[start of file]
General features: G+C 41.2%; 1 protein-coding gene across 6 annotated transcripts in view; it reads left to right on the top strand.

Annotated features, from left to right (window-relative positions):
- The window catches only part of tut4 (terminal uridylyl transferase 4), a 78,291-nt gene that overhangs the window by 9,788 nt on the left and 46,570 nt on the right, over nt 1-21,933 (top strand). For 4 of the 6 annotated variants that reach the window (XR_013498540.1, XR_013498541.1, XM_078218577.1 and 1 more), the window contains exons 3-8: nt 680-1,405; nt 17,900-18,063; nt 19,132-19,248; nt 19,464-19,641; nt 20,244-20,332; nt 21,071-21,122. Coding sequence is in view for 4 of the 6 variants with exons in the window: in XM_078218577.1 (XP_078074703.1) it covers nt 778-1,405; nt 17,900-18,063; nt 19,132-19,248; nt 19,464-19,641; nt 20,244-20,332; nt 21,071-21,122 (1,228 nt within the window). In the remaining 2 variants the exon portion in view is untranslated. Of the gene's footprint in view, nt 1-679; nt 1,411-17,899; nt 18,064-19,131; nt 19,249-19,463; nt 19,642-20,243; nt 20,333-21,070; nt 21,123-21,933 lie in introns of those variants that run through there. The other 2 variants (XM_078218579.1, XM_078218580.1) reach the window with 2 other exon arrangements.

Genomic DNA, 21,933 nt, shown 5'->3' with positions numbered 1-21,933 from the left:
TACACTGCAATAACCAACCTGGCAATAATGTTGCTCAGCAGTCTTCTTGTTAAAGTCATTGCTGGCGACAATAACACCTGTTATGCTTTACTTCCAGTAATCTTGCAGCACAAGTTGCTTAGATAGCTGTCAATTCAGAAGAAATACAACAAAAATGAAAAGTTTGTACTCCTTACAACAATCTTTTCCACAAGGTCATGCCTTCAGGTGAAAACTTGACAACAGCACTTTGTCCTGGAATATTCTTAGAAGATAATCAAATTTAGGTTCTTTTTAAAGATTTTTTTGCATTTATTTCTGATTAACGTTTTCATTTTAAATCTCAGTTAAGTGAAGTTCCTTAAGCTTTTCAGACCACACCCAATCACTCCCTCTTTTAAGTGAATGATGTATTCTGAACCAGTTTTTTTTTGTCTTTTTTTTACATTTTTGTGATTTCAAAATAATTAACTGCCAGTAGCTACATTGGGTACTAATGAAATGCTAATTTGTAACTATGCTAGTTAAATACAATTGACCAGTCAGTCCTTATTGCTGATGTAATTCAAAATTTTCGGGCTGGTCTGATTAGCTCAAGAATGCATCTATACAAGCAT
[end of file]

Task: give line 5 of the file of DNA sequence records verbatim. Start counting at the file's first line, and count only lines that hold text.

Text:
TACACTGCAATAACCAACCTGGCAATAATGTTGCTCAGCAGTCTTCTTGTTAAAGTCATTGCTGGCGACAATAACACCTGTTATGCTTTACTTCCAGTAATCTTGCAGCACAAGTTGCTTAGATAGCTGTCAATTCAGAAGAAATACAACAAAAATGAAAAGTTTGTACTCCTTACAACAATCTTTTCCACAAGGTCATGCCTTCAGGTGAAAACTTGACAACAGCACTTTGTCCTGGAATATTCTTAGAAGATAATCAAATTTAGGTTCTTTTTAAAGATTTTTTTGCATTTATTTCTGATTAACGTTTTCATTTTAAATCTCAGTTAAGTGAAGTTCCTTAAGCTTTTCAGACCACACCCAATCACTCCCTCTTTTAAGTGAATGATGTATTCTGAACCAGTTTTTTTTTGTCTTTTTTTTACATTTTTGTGATTTCAAAATAATTAACTGCCAGTAGCTACATTGGGTACTAATGAAATGCTAATTTGTAACTATGCTAGTTAAATACAATTGACCAGTCAGTCCTTATTGCTGATGTAATTCAAAATTTTCGGGCTGGTCTGATTAGCTCAAGAATGCATCTATACAAGCAT